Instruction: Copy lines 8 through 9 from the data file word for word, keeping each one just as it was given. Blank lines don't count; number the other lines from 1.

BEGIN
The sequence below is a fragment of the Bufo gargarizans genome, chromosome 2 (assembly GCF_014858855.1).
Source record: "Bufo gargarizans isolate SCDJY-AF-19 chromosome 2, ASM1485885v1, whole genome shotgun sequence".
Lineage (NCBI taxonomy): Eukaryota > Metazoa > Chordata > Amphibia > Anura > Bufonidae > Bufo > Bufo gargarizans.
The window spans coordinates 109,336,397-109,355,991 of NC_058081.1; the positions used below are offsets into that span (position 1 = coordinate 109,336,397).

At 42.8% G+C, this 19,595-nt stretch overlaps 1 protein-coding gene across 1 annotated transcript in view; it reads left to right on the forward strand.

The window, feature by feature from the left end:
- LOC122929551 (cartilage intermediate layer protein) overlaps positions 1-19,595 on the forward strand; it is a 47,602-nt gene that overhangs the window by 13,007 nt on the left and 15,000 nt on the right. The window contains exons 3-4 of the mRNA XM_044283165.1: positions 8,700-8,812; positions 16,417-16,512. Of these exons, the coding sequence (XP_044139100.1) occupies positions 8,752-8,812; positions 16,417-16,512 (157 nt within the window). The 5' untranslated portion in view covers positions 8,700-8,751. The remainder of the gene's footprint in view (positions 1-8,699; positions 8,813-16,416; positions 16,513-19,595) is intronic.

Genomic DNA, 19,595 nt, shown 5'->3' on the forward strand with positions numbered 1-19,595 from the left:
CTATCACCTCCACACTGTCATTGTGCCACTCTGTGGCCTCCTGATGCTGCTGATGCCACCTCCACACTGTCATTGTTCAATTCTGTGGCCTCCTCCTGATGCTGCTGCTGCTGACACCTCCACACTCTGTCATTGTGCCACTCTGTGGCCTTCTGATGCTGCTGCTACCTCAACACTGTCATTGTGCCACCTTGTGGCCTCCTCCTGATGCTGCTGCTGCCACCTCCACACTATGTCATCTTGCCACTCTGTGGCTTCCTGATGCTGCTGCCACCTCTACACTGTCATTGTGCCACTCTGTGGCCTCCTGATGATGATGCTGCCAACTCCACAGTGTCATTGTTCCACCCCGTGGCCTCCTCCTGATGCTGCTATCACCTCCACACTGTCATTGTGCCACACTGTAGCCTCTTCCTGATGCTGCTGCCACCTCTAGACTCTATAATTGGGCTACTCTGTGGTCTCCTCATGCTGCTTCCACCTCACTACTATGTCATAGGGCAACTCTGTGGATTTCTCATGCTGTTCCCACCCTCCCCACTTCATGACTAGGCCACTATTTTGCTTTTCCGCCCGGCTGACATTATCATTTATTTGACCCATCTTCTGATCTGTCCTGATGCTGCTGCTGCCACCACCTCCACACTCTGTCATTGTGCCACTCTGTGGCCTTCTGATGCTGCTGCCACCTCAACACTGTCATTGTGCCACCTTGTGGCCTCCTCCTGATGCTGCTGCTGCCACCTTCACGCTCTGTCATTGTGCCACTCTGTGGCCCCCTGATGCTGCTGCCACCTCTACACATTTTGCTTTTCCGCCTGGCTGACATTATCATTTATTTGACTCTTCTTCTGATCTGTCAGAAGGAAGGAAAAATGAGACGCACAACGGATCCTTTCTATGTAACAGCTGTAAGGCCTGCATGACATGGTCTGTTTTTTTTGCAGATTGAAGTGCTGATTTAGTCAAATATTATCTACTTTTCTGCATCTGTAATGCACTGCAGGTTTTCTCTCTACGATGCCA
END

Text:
Genomic DNA, 19,595 nt, shown 5'->3' on the forward strand with positions numbered 1-19,595 from the left:
CTATCACCTCCACACTGTCATTGTGCCACTCTGTGGCCTCCTGATGCTGCTGATGCCACCTCCACACTGTCATTGTTCAATTCTGTGGCCTCCTCCTGATGCTGCTGCTGCTGACACCTCCACACTCTGTCATTGTGCCACTCTGTGGCCTTCTGATGCTGCTGCTACCTCAACACTGTCATTGTGCCACCTTGTGGCCTCCTCCTGATGCTGCTGCTGCCACCTCCACACTATGTCATCTTGCCACTCTGTGGCTTCCTGATGCTGCTGCCACCTCTACACTGTCATTGTGCCACTCTGTGGCCTCCTGATGATGATGCTGCCAACTCCACAGTGTCATTGTTCCACCCCGTGGCCTCCTCCTGATGCTGCTATCACCTCCACACTGTCATTGTGCCACACTGTAGCCTCTTCCTGATGCTGCTGCCACCTCTAGACTCTATAATTGGGCTACTCTGTGGTCTCCTCATGCTGCTTCCACCTCACTACTATGTCATAGGGCAACTCTGTGGATTTCTCATGCTGTTCCCACCCTCCCCACTTCATGACTAGGCCACTATTTTGCTTTTCCGCCCGGCTGACATTATCATTTATTTGACCCATCTTCTGATCTGTCCTGATGCTGCTGCTGCCACCACCTCCACACTCTGTCATTGTGCCACTCTGTGGCCTTCTGATGCTGCTGCCACCTCAACACTGTCATTGTGCCACCTTGTGGCCTCCTCCTGATGCTGCTGCTGCCACCTTCACGCTCTGTCATTGTGCCACTCTGTGGCCCCCTGATGCTGCTGCCACCTCTACACATTTTGCTTTTCCGCCTGGCTGACATTATCATTTATTTGACTCTTCTTCTGATCTGTCAGAAGGAAGGAAAAATGAGACGCACAACGGATCCTTTCTATGTAACAGCTGTAAGGCCTGCATGACATGGTCTGTTTTTTTTGCAGATTGAAGTGCTGATTTAGTCAAATATTATCTACTTTTCTGCATCTGTAATGCACTGCAGGTTTTCTCTCTACGATGCCA